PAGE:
By using this site, you agree to our updated Privacy Policy and our Terms of Use. Manage your Cookies Settings.
425,625 Members | 1,274 Online
Bytes IT Community
+ Ask a Question
Need help? Post your question and get tips & solutions from a community of 425,625 IT Pros & Developers. It's quick & easy.

Re: PEP 372 -- Adding an ordered directory to collections

P: n/a
dbpoko...:
Why keep the normal dict operations at the same speed? There is a
substantial cost this entails.
I presume now we can create a list of possible odict usages, because I
think that despite everyone using it for different purposes, we may
find some main groups of its usage. I use odicts is situations where
an dict is nearly the right data structure, so keeping all operations
close to the time complexity of dicts has a purpose.

but the storage requirements are reduced to 2n from 4n.
In Python 2.5 a dict(int:None) needs about 36.2 bytes/element. I am
suggesting to add 2 pointers, to create a linked list, so it probably
becomes (on 32 bit systems) about 44.2 bytes/pair.

Note that computer science is full of strange data structures, so
maybe a skip list can be used here, to increase some operation
timings, and reduce other ones... :-)

Bye,
bearophile
Jun 27 '08 #1
Share this Question
Share on Google+
4 Replies


P: n/a
On Jun 18, 3:15 pm, bearophileH...@lycos.com wrote:
In Python 2.5 a dict(int:None) needs about 36.2 bytes/element. I am
suggesting to add 2 pointers, to create a linked list, so it probably
becomes (on 32 bit systems) about 44.2 bytes/pair.
PyDictEntry is
typedef struct {
Py_ssize_t me_hash;
PyObject *me_key;
PyObject *me_value;
} PyDictEntry;

Which should be 12 bytes on a 32-bit machine. I thought the space for
growth factor for dicts was about 12% but it is really 100%. In any
case, a pair of lists will take up less space than a dict and a list.
Or the storage could be an array of PyDictEntrys (to cache the hash
values of the keys), an approach that is in some sense halfway between
the others.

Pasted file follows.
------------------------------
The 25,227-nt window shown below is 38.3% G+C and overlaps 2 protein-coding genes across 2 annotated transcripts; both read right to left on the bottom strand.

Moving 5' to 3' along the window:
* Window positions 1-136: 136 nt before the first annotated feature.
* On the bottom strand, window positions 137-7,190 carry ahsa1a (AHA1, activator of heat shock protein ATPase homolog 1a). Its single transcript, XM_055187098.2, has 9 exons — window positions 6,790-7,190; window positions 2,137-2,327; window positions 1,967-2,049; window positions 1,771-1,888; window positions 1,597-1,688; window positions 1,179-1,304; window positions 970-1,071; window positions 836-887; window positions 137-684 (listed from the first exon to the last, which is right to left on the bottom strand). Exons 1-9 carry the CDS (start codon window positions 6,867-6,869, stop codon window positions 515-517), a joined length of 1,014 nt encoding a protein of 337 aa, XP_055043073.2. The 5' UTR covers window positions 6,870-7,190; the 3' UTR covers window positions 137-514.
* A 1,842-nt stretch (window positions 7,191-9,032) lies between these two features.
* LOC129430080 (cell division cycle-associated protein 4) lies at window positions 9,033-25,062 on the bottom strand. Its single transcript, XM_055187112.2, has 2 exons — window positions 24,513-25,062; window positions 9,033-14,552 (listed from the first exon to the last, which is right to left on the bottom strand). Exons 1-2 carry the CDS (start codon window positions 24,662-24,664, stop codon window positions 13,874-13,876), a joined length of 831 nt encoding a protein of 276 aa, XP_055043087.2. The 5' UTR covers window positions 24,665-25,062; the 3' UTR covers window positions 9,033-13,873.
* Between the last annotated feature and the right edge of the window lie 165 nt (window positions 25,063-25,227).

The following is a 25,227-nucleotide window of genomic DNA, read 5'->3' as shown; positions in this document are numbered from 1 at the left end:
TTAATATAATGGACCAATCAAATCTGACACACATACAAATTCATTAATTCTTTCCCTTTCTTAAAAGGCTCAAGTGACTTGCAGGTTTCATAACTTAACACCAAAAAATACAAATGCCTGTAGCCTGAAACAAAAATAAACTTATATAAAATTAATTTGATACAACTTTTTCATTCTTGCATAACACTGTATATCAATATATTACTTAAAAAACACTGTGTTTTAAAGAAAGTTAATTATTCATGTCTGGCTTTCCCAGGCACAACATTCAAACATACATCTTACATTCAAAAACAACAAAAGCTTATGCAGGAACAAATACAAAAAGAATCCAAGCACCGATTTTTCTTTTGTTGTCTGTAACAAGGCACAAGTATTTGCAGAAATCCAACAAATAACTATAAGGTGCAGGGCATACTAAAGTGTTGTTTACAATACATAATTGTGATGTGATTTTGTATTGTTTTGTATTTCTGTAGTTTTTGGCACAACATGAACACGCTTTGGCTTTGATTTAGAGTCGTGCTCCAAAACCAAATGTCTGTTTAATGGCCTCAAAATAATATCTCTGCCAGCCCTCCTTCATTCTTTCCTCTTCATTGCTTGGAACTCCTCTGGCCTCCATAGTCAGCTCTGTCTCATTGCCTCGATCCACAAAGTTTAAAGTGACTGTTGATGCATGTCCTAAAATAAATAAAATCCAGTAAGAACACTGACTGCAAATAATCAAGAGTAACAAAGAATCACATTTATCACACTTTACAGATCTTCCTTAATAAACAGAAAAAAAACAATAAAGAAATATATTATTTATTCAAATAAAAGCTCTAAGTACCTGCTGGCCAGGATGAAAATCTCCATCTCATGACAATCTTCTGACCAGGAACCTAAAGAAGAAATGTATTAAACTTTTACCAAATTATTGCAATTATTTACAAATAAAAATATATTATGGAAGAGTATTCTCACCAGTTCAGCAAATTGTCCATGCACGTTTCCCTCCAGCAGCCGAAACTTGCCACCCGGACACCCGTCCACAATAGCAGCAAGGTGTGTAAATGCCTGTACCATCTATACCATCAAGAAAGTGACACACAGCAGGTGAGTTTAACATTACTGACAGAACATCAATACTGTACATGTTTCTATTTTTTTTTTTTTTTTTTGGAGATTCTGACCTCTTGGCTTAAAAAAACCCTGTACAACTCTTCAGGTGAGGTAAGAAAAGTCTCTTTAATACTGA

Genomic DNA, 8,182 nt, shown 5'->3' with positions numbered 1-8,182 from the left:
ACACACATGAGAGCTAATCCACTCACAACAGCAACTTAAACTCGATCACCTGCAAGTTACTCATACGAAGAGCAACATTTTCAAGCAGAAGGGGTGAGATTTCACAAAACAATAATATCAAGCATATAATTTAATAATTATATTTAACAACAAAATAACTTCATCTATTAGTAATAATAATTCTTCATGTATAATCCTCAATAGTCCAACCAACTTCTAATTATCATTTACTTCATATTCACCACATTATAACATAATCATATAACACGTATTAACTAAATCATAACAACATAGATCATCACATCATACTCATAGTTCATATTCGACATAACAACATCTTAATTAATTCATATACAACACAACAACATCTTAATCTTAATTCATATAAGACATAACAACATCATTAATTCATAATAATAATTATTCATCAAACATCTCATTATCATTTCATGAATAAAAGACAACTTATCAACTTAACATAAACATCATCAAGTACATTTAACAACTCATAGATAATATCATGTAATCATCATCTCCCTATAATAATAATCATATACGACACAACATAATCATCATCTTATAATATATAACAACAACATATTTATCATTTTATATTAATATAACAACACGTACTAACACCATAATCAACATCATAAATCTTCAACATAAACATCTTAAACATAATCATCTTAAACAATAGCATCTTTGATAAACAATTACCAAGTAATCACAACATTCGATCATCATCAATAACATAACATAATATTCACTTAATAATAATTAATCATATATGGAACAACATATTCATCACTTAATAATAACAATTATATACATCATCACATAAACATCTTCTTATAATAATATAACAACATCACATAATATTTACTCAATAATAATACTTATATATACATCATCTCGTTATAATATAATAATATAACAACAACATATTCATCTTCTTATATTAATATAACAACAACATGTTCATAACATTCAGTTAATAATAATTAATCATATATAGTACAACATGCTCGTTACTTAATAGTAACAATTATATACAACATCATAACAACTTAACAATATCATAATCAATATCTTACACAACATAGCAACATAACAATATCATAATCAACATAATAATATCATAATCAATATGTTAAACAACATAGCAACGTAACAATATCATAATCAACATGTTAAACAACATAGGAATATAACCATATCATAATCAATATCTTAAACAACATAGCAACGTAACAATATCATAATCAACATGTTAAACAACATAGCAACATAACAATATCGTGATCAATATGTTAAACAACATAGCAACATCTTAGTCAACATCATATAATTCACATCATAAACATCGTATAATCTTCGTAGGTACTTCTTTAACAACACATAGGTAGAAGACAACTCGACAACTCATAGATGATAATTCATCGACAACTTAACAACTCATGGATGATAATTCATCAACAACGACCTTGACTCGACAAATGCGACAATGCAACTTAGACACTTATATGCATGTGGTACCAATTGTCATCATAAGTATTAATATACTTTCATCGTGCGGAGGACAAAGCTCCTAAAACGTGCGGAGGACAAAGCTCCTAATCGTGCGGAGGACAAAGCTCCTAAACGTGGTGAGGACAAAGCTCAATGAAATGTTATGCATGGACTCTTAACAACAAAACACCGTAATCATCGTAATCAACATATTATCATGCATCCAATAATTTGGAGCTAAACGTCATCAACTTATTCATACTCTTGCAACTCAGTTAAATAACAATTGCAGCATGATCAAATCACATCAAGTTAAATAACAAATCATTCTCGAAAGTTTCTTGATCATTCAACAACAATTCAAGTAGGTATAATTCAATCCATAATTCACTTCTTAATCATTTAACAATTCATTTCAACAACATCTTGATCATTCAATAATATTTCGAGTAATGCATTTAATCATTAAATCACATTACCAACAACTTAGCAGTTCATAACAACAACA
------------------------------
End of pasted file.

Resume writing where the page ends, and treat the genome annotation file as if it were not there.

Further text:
There is one advantage of this last approach - I think the amount of
hacking on dictobject.c that would have to take place is minimal. In
fact it almost seems like you could get the desired result by setting
mp->ma_lookup to a new function (and keep most of the rest of the
methods as they are). This seems too easy though, so there might be a
catch.

David
Jun 27 '08 #2

P: n/a
dbpoko...:
Which should be 12 bytes on a 32-bit machine. I thought the space for
growth factor for dicts was about 12% but it is really 100%.
(Please ignore the trailing ".2" in my number in my last post, such
precision is silly).
My memory value comes from experiments, I have created a little
program like this:

from memory import memory

def main(N):
m1 = memory()
print m1

d = {}
for i in xrange(N):
d[i] = None

m2 = memory()
print m2
print float((m2 - m1) * 1024) / N
main(20000000)

Where memory is a small module of mine that calls a little known
program that tells how much memory is used by the current Python
process. The results for that run n=20000000 are (first two numbers
are kilobytes, the third number is byte/pair):

1876
633932
32.3612672

It means to store 20_000_000 pairs it requires about 647_000_000
bytes, Python 2.5.2, on Win.

Bye,
bearophile
Jun 27 '08 #3

P: n/a
be************@lycos.com wrote:
My memory value comes from experiments, I have created a little
program like this:

from memory import memory

def main(N):
m1 = memory()
print m1

d = {}
for i in xrange(N):
d[i] = None

m2 = memory()
print m2
print float((m2 - m1) * 1024) / N
main(20000000)

Where memory is a small module of mine that calls a little known
program that tells how much memory is used by the current Python
process. The results for that run n=20000000 are (first two numbers
are kilobytes, the third number is byte/pair):

1876
633932
32.3612672

It means to store 20_000_000 pairs it requires about 647_000_000
bytes, Python 2.5.2, on Win.
What do you get if you change the output to exclude the integers from
the memory calculation so you are only looking at the dictionary
elements themselves? e.g.

def main(N):
keys = range(N)
m1 = memory()
print m1

d = {}
for i in keys:
d[i] = None

m2 = memory()
print m2
print float((m2 - m1) * 1024) / N
main(20000000)
--
Duncan Booth http://kupuguy.blogspot.com
Jun 27 '08 #4

P: n/a
Duncan Booth:
What do you get if you change the output to exclude the integers from
the memory calculation so you are only looking at the dictionary
elements themselves? e.g.
The results:

318512 (kbytes)
712124 (kbytes)
20.1529344 (bytes)

Bye,
bearophile
Jun 27 '08 #5

This discussion thread is closed

Replies have been disabled for this discussion.